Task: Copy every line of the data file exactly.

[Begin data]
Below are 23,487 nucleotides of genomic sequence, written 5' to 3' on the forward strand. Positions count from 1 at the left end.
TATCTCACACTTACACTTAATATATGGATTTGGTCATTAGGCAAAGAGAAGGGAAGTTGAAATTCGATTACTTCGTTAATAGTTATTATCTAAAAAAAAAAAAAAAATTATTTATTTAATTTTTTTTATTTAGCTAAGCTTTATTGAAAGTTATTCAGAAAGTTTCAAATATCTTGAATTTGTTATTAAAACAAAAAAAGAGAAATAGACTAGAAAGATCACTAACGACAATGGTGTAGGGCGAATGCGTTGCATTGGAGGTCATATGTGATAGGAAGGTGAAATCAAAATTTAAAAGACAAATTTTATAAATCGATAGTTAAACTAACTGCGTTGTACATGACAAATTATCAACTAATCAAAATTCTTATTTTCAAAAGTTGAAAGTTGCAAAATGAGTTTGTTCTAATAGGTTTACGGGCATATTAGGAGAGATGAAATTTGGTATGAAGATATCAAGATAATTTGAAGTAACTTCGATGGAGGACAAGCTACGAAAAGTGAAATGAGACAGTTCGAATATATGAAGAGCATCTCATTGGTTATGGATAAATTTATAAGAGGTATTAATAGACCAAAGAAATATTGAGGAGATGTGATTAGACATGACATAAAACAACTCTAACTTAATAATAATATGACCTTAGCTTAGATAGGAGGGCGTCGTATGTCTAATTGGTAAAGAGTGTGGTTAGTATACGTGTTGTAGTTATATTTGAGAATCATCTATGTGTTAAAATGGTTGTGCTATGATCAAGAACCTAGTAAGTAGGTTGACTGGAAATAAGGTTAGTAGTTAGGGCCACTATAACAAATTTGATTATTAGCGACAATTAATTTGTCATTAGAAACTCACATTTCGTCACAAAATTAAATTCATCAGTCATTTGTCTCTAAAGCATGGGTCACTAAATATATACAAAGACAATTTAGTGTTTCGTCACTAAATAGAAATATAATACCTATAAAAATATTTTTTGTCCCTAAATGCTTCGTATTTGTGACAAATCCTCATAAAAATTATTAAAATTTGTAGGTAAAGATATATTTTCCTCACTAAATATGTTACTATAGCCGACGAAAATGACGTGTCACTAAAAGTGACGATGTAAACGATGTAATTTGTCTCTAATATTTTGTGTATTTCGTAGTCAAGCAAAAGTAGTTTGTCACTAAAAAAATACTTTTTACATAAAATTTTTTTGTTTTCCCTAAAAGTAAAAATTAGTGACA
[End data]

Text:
Below are 23,487 nucleotides of genomic sequence, written 5' to 3' on the forward strand. Positions count from 1 at the left end.
TATCTCACACTTACACTTAATATATGGATTTGGTCATTAGGCAAAGAGAAGGGAAGTTGAAATTCGATTACTTCGTTAATAGTTATTATCTAAAAAAAAAAAAAAAATTATTTATTTAATTTTTTTTATTTAGCTAAGCTTTATTGAAAGTTATTCAGAAAGTTTCAAATATCTTGAATTTGTTATTAAAACAAAAAAAGAGAAATAGACTAGAAAGATCACTAACGACAATGGTGTAGGGCGAATGCGTTGCATTGGAGGTCATATGTGATAGGAAGGTGAAATCAAAATTTAAAAGACAAATTTTATAAATCGATAGTTAAACTAACTGCGTTGTACATGACAAATTATCAACTAATCAAAATTCTTATTTTCAAAAGTTGAAAGTTGCAAAATGAGTTTGTTCTAATAGGTTTACGGGCATATTAGGAGAGATGAAATTTGGTATGAAGATATCAAGATAATTTGAAGTAACTTCGATGGAGGACAAGCTACGAAAAGTGAAATGAGACAGTTCGAATATATGAAGAGCATCTCATTGGTTATGGATAAATTTATAAGAGGTATTAATAGACCAAAGAAATATTGAGGAGATGTGATTAGACATGACATAAAACAACTCTAACTTAATAATAATATGACCTTAGCTTAGATAGGAGGGCGTCGTATGTCTAATTGGTAAAGAGTGTGGTTAGTATACGTGTTGTAGTTATATTTGAGAATCATCTATGTGTTAAAATGGTTGTGCTATGATCAAGAACCTAGTAAGTAGGTTGACTGGAAATAAGGTTAGTAGTTAGGGCCACTATAACAAATTTGATTATTAGCGACAATTAATTTGTCATTAGAAACTCACATTTCGTCACAAAATTAAATTCATCAGTCATTTGTCTCTAAAGCATGGGTCACTAAATATATACAAAGACAATTTAGTGTTTCGTCACTAAATAGAAATATAATACCTATAAAAATATTTTTTGTCCCTAAATGCTTCGTATTTGTGACAAATCCTCATAAAAATTATTAAAATTTGTAGGTAAAGATATATTTTCCTCACTAAATATGTTACTATAGCCGACGAAAATGACGTGTCACTAAAAGTGACGATGTAAACGATGTAATTTGTCTCTAATATTTTGTGTATTTCGTAGTCAAGCAAAAGTAGTTTGTCACTAAAAAAATACTTTTTACATAAAATTTTTTTGTTTTCCCTAAAAGTAAAAATTAGTGACA